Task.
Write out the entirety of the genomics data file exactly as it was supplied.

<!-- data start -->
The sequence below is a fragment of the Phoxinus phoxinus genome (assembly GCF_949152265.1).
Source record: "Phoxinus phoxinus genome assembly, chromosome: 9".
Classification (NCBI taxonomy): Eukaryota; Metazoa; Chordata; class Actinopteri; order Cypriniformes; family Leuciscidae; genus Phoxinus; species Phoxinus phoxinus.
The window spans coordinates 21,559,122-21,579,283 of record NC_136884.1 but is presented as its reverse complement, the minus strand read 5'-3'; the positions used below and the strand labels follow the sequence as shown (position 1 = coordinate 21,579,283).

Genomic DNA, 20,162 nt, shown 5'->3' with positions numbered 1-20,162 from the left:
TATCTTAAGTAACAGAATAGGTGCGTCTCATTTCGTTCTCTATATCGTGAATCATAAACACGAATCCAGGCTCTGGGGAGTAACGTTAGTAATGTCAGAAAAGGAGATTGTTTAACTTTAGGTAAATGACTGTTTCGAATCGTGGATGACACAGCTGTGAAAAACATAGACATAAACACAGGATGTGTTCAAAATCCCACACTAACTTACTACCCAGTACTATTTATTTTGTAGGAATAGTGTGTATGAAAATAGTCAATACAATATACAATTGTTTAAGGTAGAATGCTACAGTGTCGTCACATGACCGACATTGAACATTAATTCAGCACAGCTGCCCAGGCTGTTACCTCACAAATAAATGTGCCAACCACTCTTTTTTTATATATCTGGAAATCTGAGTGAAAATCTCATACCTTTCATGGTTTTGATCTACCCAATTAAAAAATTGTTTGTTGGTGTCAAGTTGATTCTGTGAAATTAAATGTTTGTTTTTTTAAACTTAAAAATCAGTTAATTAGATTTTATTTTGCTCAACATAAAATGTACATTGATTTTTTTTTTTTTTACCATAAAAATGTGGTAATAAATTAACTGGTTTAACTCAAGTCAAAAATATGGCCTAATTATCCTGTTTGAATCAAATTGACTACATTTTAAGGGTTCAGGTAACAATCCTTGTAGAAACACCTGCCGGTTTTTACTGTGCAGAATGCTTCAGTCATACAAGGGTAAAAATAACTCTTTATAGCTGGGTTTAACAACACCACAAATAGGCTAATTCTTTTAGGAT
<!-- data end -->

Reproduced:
The sequence below is a fragment of the Phoxinus phoxinus genome (assembly GCF_949152265.1).
Source record: "Phoxinus phoxinus genome assembly, chromosome: 9".
Classification (NCBI taxonomy): Eukaryota; Metazoa; Chordata; class Actinopteri; order Cypriniformes; family Leuciscidae; genus Phoxinus; species Phoxinus phoxinus.
The window spans coordinates 21,559,122-21,579,283 of record NC_136884.1 but is presented as its reverse complement, the minus strand read 5'-3'; the positions used below and the strand labels follow the sequence as shown (position 1 = coordinate 21,579,283).

Genomic DNA, 20,162 nt, shown 5'->3' with positions numbered 1-20,162 from the left:
TATCTTAAGTAACAGAATAGGTGCGTCTCATTTCGTTCTCTATATCGTGAATCATAAACACGAATCCAGGCTCTGGGGAGTAACGTTAGTAATGTCAGAAAAGGAGATTGTTTAACTTTAGGTAAATGACTGTTTCGAATCGTGGATGACACAGCTGTGAAAAACATAGACATAAACACAGGATGTGTTCAAAATCCCACACTAACTTACTACCCAGTACTATTTATTTTGTAGGAATAGTGTGTATGAAAATAGTCAATACAATATACAATTGTTTAAGGTAGAATGCTACAGTGTCGTCACATGACCGACATTGAACATTAATTCAGCACAGCTGCCCAGGCTGTTACCTCACAAATAAATGTGCCAACCACTCTTTTTTTATATATCTGGAAATCTGAGTGAAAATCTCATACCTTTCATGGTTTTGATCTACCCAATTAAAAAATTGTTTGTTGGTGTCAAGTTGATTCTGTGAAATTAAATGTTTGTTTTTTTAAACTTAAAAATCAGTTAATTAGATTTTATTTTGCTCAACATAAAATGTACATTGATTTTTTTTTTTTTTACCATAAAAATGTGGTAATAAATTAACTGGTTTAACTCAAGTCAAAAATATGGCCTAATTATCCTGTTTGAATCAAATTGACTACATTTTAAGGGTTCAGGTAACAATCCTTGTAGAAACACCTGCCGGTTTTTACTGTGCAGAATGCTTCAGTCATACAAGGGTAAAAATAACTCTTTATAGCTGGGTTTAACAACACCACAAATAGGCTAATTCTTTTAGGAT